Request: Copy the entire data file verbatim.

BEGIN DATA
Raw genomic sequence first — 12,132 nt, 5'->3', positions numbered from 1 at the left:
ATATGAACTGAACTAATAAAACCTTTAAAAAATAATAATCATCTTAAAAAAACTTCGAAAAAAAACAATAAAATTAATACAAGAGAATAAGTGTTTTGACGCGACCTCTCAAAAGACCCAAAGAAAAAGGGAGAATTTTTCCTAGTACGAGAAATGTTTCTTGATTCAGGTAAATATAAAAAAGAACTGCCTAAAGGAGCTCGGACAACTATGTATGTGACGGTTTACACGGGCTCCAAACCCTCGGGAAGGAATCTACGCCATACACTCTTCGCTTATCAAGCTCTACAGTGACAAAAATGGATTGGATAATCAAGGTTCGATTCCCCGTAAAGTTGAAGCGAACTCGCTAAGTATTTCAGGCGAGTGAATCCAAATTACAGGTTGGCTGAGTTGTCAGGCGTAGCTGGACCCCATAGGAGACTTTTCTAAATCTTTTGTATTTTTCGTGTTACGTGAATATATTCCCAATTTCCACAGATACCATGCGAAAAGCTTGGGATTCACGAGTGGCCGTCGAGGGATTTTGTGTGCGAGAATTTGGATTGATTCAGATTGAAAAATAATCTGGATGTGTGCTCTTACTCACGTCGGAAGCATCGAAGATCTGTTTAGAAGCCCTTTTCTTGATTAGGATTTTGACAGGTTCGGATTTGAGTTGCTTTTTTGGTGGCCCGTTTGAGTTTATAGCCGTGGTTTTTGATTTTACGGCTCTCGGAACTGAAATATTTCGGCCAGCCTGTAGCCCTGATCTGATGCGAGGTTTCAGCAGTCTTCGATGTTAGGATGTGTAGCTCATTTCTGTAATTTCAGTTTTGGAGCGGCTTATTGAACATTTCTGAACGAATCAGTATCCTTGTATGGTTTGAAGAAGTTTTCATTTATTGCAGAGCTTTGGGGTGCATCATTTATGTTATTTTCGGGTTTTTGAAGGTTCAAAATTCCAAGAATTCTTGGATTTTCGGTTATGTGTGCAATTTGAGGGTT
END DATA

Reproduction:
Raw genomic sequence first — 12,132 nt, 5'->3', positions numbered from 1 at the left:
ATATGAACTGAACTAATAAAACCTTTAAAAAATAATAATCATCTTAAAAAAACTTCGAAAAAAAACAATAAAATTAATACAAGAGAATAAGTGTTTTGACGCGACCTCTCAAAAGACCCAAAGAAAAAGGGAGAATTTTTCCTAGTACGAGAAATGTTTCTTGATTCAGGTAAATATAAAAAAGAACTGCCTAAAGGAGCTCGGACAACTATGTATGTGACGGTTTACACGGGCTCCAAACCCTCGGGAAGGAATCTACGCCATACACTCTTCGCTTATCAAGCTCTACAGTGACAAAAATGGATTGGATAATCAAGGTTCGATTCCCCGTAAAGTTGAAGCGAACTCGCTAAGTATTTCAGGCGAGTGAATCCAAATTACAGGTTGGCTGAGTTGTCAGGCGTAGCTGGACCCCATAGGAGACTTTTCTAAATCTTTTGTATTTTTCGTGTTACGTGAATATATTCCCAATTTCCACAGATACCATGCGAAAAGCTTGGGATTCACGAGTGGCCGTCGAGGGATTTTGTGTGCGAGAATTTGGATTGATTCAGATTGAAAAATAATCTGGATGTGTGCTCTTACTCACGTCGGAAGCATCGAAGATCTGTTTAGAAGCCCTTTTCTTGATTAGGATTTTGACAGGTTCGGATTTGAGTTGCTTTTTTGGTGGCCCGTTTGAGTTTATAGCCGTGGTTTTTGATTTTACGGCTCTCGGAACTGAAATATTTCGGCCAGCCTGTAGCCCTGATCTGATGCGAGGTTTCAGCAGTCTTCGATGTTAGGATGTGTAGCTCATTTCTGTAATTTCAGTTTTGGAGCGGCTTATTGAACATTTCTGAACGAATCAGTATCCTTGTATGGTTTGAAGAAGTTTTCATTTATTGCAGAGCTTTGGGGTGCATCATTTATGTTATTTTCGGGTTTTTGAAGGTTCAAAATTCCAAGAATTCTTGGATTTTCGGTTATGTGTGCAATTTGAGGGTT